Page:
The toll is unusually high: At the same point last year, only 14 people in that age group had died of the flu, Dr. James Watt of the California Department of Public Health told reporters Friday.
Throughout the entire 2012-2013 flu season, the state logged just 106 confirmed deaths.
The new fatalities are a sign that this year's flu season continues to be especially severe, even as some indicators of influenza activity, such as hospitalizations for flu-related illness, seem to be plateauing in L.A. County, California and elsewhere across the U.S.
"Unfortunately, one of the things we always say about influenza is that it's unpredictable," said Watt, chief of the public health department's Division of Communicable Disease Control. "It's too early to say if this decline will be sustained."
The state confirmed 52 new deaths last week. Public health workers were investigating an additional 44 reported influenza deaths, most of which are likely to be confirmed in coming days.
"We expect the number to climb," Watt said.
L.A. County also released flu statistics Friday.
The county Department of Public Health's latest Influenza Watch update indicated that activity was "still up, but leveling off," with slight decreases in the number of flu-related visits to emergency departments and positive flu tests in recent weeks.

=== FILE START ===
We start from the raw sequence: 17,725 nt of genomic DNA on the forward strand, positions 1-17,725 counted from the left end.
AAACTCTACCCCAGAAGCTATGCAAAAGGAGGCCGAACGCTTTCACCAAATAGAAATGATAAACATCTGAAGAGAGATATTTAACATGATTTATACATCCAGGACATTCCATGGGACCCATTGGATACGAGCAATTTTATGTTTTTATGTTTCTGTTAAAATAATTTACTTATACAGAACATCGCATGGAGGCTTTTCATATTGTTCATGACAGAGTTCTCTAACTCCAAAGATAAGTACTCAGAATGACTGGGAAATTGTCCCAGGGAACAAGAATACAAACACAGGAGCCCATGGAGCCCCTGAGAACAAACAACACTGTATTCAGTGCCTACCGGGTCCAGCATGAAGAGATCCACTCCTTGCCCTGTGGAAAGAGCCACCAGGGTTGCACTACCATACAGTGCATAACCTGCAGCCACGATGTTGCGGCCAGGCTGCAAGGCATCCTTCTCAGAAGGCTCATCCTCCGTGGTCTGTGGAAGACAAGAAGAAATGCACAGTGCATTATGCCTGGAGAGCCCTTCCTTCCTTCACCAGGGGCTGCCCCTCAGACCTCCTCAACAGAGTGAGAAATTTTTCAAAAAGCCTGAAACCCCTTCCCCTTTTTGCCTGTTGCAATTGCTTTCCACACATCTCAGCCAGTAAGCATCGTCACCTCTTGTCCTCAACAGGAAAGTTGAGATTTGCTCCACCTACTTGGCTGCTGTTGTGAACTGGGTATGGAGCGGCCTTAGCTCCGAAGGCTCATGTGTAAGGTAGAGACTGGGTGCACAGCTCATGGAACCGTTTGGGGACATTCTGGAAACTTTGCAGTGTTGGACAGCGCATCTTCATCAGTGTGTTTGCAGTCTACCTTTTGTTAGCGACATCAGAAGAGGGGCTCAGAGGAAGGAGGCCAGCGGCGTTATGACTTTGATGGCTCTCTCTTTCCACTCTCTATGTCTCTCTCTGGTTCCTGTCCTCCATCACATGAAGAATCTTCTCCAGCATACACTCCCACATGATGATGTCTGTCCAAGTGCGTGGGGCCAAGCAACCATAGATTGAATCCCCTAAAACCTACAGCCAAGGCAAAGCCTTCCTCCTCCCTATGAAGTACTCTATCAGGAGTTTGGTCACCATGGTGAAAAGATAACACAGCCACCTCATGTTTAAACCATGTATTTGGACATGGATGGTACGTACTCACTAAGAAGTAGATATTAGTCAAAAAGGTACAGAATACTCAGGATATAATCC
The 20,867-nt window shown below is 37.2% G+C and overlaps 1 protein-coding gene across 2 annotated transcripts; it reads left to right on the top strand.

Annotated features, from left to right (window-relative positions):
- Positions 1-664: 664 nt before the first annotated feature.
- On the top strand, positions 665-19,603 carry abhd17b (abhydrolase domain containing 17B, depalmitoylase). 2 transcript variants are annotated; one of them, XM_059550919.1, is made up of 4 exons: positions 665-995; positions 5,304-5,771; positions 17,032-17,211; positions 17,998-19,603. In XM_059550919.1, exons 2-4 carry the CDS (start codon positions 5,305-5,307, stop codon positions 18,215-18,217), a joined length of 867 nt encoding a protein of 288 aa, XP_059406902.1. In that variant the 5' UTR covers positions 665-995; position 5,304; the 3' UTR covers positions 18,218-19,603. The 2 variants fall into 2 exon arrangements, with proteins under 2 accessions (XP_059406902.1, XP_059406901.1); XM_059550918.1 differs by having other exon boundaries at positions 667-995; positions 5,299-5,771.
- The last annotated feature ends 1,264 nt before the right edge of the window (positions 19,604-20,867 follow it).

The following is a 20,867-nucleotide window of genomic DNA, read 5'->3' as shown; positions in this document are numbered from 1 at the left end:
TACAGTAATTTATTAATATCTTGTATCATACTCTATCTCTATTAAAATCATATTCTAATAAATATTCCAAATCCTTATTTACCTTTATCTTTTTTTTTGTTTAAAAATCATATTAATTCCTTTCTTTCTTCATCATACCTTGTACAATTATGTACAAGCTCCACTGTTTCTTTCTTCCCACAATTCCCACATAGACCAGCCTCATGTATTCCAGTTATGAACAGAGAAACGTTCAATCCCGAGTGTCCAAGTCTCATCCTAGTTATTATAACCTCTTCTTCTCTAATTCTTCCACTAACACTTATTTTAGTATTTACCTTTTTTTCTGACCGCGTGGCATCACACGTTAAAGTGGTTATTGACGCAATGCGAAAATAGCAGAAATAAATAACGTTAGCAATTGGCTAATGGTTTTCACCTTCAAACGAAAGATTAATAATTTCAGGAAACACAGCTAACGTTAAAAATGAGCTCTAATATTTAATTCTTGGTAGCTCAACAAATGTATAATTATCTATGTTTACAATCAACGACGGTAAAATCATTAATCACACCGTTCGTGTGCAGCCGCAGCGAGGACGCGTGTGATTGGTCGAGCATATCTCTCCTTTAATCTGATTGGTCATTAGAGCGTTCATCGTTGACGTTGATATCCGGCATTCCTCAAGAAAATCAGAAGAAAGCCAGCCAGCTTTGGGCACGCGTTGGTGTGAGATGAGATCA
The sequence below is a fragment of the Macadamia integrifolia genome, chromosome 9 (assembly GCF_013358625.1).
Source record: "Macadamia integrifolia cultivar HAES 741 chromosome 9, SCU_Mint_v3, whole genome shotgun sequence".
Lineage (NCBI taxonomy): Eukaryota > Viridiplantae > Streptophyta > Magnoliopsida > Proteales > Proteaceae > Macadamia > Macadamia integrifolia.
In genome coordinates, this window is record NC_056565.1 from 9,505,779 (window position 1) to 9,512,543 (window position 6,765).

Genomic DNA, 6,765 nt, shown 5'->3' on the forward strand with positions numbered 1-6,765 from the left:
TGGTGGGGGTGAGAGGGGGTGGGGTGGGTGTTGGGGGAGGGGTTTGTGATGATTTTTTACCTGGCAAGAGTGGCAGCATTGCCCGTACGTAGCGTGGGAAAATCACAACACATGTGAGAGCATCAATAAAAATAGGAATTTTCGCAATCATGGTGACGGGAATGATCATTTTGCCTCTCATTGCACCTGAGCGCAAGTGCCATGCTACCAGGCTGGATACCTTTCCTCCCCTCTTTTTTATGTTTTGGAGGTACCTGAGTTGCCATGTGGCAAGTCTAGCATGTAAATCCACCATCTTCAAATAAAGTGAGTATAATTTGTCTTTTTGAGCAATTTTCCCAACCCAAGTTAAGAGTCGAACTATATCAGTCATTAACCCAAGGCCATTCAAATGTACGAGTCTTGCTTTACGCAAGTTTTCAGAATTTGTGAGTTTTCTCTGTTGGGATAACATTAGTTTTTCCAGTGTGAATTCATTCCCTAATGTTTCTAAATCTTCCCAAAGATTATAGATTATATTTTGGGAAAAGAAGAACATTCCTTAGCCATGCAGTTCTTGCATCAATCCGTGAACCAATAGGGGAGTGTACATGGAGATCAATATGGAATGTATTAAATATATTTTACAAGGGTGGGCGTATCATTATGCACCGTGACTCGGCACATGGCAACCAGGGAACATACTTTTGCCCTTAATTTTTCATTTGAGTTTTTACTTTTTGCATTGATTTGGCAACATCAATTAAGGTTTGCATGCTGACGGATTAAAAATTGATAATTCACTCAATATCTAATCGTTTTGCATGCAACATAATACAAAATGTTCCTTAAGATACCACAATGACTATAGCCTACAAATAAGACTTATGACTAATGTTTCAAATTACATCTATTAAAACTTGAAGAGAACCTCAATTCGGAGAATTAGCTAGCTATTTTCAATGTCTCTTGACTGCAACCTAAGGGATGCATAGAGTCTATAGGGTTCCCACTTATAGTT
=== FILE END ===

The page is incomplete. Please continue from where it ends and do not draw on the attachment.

But even with those reductions, the number of flu illnesses remained high, said department Director Dr. Jonathan Fielding, who urged everyone — especially members of high-risk groups such as the elderly, pregnant women and people with underlying medical conditions — to get a
"Anyone who hasn't been immunized, there's still time," Fielding said. "There's going to be a lot of flu, and the flu will hang around for months."
The county reported that 33 people, including two children, had died of the illness as of Jan. 25.
Several factors could account for the disparity between the state and county tallies, Watt said.
Counties report flu deaths before the state confirms fatalities, so sometimes state numbers lag behind. Additionally, some counties — including Los Angeles — include deaths among people above the age of 65.
The state Department of Public Health focuses on deaths among younger people because that metric provides a useful gauge of the severity of the flu season's illnesses, Watt said.
Typically, influenza strikes very old people or very young children more intensely than it affects young adults. But this year's predominant strain,
Watt said Friday that it was not yet clear that H1N1 would result in a disproportionate number of deaths among younger, healthy people this season. The "great majority" of fatalities so far in California had occurred in people with underlying medical conditions that could put them at higher risk, he said.
"We're still tracking how this
"It certainly is impacting young adults, but it's less pronounced" than in the past, he said.
The public health department does not yet have data detailing how many Californians have received a flu vaccine this season.
Doses of the flu shot and nasal spray are "widely available," Watt said.
In 2012-2013, the